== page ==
Culinary Arts Cooking Schools

The many culinary arts cooking schools, both in the United States and around the world. They have taken our taste buds into many diverse cuisines and cultures.


Although my parents were very good cooks, they would not believe all the different foods that I prepare from around the world. In my day, pizza was the big breakthrough in our American cuisine. Today it is a staple in every person’s diet. We are now able to step out of our kitchens and into a neighboring restaurant and enjoy foods from around the world, mainly due to the teachings in these schools. Because of the diners demands, students must come to us with extensive training and knowledge of techniques and ingredients.


By enrolling in one of the culinary arts cooking schools one can submerge themselves in a total education in cooking. If one chooses they can concentrate only on pastry making, which turns out some wonderful pastry chefs. When I think of pastry chefs, the one at the Marriott Hotel in Costa Rico comes to my mind. They have the most beautiful and delicious pastries in the hotel bakery. This chef is very valuable and I am sure makes a nice income for his work. You can see why it is good to specialize in a specific field in your education, whether it is a pastry chef, sous chef or even a personal chef.


Other courses combine cooking with a fun cooking travel tour. Almost every state in the United States has some form of cooking training. From these schools here in the United States one can learn to cook the cuisines from other countries around the world. No other time has this quality education been so available to every interested person. Whether you are looking for a fun learning experience or a more serious professionally motivated education, there is something for you.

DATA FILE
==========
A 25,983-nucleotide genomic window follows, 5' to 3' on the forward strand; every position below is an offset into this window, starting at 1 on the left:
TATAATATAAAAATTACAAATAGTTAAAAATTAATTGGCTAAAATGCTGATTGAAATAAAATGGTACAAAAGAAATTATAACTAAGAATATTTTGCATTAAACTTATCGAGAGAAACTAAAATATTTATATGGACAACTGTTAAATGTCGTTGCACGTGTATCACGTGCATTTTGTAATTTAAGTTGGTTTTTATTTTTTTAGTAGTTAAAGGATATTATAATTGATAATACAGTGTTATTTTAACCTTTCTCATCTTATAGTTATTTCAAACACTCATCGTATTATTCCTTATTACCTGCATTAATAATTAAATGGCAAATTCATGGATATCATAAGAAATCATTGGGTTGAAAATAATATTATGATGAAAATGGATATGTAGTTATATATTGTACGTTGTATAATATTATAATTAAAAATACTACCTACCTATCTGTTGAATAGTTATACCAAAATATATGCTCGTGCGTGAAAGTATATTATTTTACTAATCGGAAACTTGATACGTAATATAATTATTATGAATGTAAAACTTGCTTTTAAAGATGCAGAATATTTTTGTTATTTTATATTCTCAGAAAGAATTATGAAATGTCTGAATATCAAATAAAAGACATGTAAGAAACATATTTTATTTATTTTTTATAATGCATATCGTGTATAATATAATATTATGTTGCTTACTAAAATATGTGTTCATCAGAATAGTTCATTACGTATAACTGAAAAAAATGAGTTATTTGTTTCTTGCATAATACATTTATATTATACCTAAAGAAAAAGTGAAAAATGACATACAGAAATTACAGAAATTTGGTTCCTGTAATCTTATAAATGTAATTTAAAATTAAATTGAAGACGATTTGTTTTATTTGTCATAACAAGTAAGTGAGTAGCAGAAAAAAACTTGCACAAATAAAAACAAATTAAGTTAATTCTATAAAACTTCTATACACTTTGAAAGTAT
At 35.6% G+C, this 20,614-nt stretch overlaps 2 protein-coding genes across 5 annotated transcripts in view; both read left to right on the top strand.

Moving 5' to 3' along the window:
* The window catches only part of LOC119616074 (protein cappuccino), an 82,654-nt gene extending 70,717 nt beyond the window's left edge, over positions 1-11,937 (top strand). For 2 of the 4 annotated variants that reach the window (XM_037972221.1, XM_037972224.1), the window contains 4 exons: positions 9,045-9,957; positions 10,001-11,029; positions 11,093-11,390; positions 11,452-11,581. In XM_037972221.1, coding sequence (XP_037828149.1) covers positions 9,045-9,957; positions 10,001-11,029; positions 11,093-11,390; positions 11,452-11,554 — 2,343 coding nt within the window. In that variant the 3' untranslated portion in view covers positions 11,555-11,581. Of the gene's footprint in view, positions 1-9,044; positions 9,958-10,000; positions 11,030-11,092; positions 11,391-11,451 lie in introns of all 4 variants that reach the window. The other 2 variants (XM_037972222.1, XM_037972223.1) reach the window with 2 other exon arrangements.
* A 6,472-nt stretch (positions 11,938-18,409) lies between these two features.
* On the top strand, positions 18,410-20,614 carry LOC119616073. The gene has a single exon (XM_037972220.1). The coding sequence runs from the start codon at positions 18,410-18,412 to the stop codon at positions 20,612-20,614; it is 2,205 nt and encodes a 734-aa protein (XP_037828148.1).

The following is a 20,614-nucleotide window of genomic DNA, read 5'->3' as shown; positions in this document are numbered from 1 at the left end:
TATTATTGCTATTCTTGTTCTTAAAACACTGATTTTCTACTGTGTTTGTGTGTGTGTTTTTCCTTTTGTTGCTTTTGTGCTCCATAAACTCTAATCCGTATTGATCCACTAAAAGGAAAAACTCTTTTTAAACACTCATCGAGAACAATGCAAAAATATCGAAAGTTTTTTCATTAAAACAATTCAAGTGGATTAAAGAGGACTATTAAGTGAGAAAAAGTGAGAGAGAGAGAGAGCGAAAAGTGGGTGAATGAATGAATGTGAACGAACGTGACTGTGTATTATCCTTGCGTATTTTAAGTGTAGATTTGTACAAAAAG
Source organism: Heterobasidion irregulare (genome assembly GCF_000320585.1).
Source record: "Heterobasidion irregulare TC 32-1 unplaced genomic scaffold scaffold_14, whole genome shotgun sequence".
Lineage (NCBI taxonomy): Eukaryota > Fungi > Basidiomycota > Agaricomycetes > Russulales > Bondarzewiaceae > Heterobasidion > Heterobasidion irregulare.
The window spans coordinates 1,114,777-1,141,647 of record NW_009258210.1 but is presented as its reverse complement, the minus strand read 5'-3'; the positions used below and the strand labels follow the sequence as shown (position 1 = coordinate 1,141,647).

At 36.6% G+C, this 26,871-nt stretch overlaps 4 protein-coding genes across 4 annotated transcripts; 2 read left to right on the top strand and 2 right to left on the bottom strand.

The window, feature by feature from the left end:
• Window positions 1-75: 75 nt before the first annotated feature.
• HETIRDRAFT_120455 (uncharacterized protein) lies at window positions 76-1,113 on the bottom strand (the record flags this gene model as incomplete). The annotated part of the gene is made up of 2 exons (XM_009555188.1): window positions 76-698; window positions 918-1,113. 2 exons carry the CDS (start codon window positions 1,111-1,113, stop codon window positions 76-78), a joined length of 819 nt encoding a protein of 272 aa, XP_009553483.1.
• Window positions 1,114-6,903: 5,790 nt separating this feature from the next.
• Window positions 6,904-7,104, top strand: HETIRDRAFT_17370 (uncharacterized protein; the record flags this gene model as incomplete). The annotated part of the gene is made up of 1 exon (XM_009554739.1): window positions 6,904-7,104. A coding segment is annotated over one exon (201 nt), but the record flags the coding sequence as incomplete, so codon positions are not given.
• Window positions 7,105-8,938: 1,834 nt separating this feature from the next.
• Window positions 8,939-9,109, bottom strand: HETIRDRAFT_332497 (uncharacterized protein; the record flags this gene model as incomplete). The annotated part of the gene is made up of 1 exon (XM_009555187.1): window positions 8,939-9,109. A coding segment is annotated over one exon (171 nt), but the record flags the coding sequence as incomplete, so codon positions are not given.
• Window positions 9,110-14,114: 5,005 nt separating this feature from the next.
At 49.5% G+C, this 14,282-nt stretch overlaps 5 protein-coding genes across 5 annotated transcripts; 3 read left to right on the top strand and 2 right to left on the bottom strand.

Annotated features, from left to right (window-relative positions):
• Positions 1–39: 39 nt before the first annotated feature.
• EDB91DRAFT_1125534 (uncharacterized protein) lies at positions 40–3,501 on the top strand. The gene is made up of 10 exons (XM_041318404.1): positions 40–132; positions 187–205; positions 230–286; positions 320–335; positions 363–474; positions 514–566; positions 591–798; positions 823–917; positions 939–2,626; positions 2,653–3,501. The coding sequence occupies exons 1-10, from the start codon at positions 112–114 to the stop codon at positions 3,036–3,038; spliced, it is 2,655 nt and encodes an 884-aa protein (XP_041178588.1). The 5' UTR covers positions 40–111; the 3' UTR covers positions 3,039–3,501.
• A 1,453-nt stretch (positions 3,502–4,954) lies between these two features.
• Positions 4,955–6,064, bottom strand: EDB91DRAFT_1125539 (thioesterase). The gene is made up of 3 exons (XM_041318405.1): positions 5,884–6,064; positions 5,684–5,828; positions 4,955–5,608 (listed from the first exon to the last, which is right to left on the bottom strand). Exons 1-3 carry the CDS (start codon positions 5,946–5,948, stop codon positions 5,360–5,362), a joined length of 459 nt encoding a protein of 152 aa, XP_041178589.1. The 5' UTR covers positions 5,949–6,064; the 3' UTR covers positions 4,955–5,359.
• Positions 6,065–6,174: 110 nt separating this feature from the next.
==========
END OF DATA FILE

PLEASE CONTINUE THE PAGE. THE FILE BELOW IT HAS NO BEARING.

For those who wish to travel to other countries, schools are available that teach all the local cuisines using locally grown products. By combining cooking with sightseeing, one will be able to understand more thoroughly the cuisines from the country. For instance, cocoa, coffee, many different fruits, vegetables, herbs and grains are grown in Ecuador. If you travel to Ecuador you would be able to see this food from Ecuador show up in the recipes. By visiting the farms where these things are grown and seeing the rich soil, you will understand how most can be grown organically.

I have spent time visiting and traveling Ecuador so I have been able to learn a lot about the food there. The quinoa is one of my favorite local foods because it is rich in protein and nutrients and is adaptable to many recipes. The cocoa trees are interesting, not just because I love chocolate but it also has health benefits and helps with altitude sickness. I have also found it interesting how some Ecuadorian people still bake bread in the outside clay ovens.


Authentic Mexican recipes have become so popular here in the United States (and in other parts of the world) over the past years. We love the great fresh tortillas used in many recipes like enchiladas, tamales and quesadillas. The spicy salsa is so delicious! All this made from local ingredients including numerous peppers like jalapeno peppers. To get the authentic Mexican recipes, it has to be put together with the traditional cooking techniques. This is why it is best to visit culinary arts cooking schools in the home land where you want to learn the cuisine; or have a native of that country teach you here.